Scott H. Colborn, 68, passed away on Monday, March 30th, 2020. He is survived by his children, Melissa and Asher Colborn, his brother, Craig Colborn, nephew Jon Colborn, and many, many friends. A celebration of life will be scheduled at a later date.
Scott was born in Lincoln on November 11th, 1951 to Robert and Gentry (Hobson) Colborn. Scott was a people person, it didn’t matter whether you were acquainted or not. He could be very goofy – he loved to have fun. He got that from his mother. Scott’s signature outfit (worn daily) was a Hawaiian shirt, khaki shorts, socks, and Birkenstock’s. You’d never find him in anything else. Scott didn’t have a mean bone in his body; he was always looking for the positive in any situation.
Scott loved music – he started playing guitar as a young teenager in various bands and ended up teaching it full time to anyone who wanted to learn or hone their guitar skills. When he wasn’t playing guitar, Scott loved to sit down with a good book and a hot cup of coffee. He was a big reader and was always making trips to the local library to pick out new true crime/mystery novels to read (a habit that was passed on to his children).
Scott was also a very inquisitive person; he loved exploring unexplained phenomena and hosted a radio program by that name on KZUM for 40 years. He was the face of The Ghosts of Lincoln Bus Tours that he and his daughter Melissa facilitated each fall and was always excited when someone told him their ghost story.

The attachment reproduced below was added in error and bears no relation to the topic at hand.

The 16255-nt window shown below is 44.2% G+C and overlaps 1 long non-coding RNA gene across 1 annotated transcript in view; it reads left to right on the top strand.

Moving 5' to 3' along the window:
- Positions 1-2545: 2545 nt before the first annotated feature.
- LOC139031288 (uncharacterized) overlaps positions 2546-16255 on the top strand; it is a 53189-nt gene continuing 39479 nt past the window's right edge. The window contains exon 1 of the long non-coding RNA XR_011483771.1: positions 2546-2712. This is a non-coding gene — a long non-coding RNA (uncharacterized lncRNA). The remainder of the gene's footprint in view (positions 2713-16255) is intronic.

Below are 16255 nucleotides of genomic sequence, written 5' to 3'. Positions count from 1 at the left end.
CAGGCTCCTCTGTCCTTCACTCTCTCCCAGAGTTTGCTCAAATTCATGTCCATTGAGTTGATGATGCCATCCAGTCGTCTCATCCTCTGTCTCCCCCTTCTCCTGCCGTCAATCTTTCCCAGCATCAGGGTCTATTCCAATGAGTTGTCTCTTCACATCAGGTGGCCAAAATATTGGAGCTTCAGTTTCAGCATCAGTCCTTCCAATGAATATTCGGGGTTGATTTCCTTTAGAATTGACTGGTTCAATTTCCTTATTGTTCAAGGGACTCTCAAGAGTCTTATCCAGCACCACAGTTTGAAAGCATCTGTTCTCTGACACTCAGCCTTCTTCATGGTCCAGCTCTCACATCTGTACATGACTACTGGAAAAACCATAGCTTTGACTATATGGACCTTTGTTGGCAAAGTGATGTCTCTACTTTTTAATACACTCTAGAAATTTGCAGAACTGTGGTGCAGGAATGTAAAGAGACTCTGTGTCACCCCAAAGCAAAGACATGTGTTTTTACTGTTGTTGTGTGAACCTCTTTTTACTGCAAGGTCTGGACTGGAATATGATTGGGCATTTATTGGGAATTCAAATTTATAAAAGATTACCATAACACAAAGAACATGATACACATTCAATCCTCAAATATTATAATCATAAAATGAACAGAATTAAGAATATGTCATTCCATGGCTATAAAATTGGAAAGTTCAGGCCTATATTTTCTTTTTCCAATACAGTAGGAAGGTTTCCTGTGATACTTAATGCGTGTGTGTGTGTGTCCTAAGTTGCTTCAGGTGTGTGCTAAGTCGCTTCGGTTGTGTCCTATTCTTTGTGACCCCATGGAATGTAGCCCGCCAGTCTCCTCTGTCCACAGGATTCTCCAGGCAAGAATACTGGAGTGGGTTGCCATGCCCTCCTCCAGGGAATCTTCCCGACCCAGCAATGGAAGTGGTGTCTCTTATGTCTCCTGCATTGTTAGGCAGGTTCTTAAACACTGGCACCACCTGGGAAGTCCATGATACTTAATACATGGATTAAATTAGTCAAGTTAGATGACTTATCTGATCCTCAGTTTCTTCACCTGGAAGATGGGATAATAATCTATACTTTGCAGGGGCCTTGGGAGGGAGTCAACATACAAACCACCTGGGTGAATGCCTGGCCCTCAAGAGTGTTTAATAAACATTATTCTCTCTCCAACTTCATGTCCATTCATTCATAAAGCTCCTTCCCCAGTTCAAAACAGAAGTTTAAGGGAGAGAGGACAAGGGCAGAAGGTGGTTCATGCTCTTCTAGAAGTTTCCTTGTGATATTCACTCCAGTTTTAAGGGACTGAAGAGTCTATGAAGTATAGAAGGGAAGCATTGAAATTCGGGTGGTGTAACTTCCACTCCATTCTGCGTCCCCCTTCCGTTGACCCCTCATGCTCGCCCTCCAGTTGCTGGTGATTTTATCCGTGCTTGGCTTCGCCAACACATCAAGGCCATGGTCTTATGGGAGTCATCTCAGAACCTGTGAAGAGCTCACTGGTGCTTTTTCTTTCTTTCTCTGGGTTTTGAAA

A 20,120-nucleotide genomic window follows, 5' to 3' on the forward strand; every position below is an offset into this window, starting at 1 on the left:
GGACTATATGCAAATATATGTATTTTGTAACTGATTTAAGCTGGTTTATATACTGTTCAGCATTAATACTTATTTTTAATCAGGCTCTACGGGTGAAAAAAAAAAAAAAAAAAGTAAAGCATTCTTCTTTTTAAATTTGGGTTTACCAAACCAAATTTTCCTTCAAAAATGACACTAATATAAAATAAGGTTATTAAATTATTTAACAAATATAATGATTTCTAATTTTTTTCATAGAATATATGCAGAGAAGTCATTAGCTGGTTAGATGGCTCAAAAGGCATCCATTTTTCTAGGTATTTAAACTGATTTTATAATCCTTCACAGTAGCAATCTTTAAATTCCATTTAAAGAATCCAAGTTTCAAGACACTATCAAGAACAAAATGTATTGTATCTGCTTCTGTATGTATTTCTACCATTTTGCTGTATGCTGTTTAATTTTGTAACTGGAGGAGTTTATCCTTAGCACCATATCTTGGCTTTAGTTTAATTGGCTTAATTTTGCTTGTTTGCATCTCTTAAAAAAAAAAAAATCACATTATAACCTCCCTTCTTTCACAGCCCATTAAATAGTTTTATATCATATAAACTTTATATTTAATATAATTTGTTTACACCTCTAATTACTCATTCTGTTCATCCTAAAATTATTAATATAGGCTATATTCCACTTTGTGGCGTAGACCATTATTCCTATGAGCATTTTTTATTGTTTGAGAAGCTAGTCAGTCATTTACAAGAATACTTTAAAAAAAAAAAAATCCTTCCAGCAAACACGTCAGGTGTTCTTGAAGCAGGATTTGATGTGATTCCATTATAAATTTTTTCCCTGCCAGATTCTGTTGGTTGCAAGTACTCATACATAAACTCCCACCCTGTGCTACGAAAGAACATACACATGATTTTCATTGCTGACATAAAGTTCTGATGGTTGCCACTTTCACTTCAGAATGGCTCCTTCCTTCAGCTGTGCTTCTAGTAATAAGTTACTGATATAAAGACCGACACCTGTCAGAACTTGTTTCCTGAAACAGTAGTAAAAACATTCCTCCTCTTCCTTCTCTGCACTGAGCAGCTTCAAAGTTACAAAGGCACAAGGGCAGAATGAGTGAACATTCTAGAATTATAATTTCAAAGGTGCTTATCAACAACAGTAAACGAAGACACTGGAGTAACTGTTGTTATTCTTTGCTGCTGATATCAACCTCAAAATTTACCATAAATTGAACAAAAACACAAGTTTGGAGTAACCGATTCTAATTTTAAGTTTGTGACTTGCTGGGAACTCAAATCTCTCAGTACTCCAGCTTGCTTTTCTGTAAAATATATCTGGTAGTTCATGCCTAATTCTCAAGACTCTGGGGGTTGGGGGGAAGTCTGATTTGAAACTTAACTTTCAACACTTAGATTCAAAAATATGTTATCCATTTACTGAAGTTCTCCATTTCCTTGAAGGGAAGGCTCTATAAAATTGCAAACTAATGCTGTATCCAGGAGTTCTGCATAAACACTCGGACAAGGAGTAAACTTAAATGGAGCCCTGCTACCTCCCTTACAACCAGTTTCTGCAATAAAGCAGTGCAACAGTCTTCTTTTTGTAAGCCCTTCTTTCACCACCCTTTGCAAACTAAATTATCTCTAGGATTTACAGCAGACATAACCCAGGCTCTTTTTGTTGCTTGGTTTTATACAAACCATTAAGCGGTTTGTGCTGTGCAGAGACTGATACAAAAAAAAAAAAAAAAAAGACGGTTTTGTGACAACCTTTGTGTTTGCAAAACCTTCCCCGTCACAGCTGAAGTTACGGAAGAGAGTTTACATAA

During the 70’s and 80’s, Scott was a successful real estate broker and would often joke that he was “broker” than most. He was constantly cracking corny jokes to make people smile.
Scott re-discovered his spiritual side many years ago and began learning under various spiritual teachers. He and his then wife, Kathryn (Kate) Colborn, opened a new-age music and book store called The Way Home, which opened the door to many lasting friendships. Years after the store was closed, he began attending his home church, Westminster Presbyterian, once more and eventually became a Deacon there; church and fellowship were very important to him. However, nothing in his life was more important to him than his children. He would do anything for them.
God bless you, Scott.
Service in the future.
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